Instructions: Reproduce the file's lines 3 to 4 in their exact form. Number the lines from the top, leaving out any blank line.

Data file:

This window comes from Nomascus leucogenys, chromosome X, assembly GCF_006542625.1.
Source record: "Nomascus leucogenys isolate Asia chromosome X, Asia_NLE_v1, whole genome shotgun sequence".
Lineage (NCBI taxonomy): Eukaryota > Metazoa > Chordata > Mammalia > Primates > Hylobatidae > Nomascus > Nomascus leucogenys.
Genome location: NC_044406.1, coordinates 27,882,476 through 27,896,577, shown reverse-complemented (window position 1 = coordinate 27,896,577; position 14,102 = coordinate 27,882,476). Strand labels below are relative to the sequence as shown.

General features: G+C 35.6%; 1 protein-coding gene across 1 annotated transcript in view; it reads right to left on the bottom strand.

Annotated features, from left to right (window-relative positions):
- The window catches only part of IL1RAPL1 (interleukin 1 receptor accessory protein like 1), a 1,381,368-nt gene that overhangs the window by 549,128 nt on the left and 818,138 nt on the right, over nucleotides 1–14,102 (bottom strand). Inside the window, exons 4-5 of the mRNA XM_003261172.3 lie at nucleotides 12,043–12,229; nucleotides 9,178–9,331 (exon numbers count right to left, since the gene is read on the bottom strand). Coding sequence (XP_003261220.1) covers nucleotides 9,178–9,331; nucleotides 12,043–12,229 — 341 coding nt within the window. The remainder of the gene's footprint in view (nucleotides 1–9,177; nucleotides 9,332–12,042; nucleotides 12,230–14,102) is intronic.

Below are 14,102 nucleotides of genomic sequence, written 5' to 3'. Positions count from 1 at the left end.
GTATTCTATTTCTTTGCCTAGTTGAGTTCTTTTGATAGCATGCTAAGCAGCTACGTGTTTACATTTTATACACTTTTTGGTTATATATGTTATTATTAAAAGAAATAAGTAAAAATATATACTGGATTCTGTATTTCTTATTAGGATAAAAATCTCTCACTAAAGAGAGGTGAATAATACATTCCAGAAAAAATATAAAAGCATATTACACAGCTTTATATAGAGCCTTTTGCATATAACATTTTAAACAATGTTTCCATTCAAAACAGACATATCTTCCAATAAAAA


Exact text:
Lineage (NCBI taxonomy): Eukaryota > Metazoa > Chordata > Mammalia > Primates > Hylobatidae > Nomascus > Nomascus leucogenys.
Genome location: NC_044406.1, coordinates 27,882,476 through 27,896,577, shown reverse-complemented (window position 1 = coordinate 27,896,577; position 14,102 = coordinate 27,882,476). Strand labels below are relative to the sequence as shown.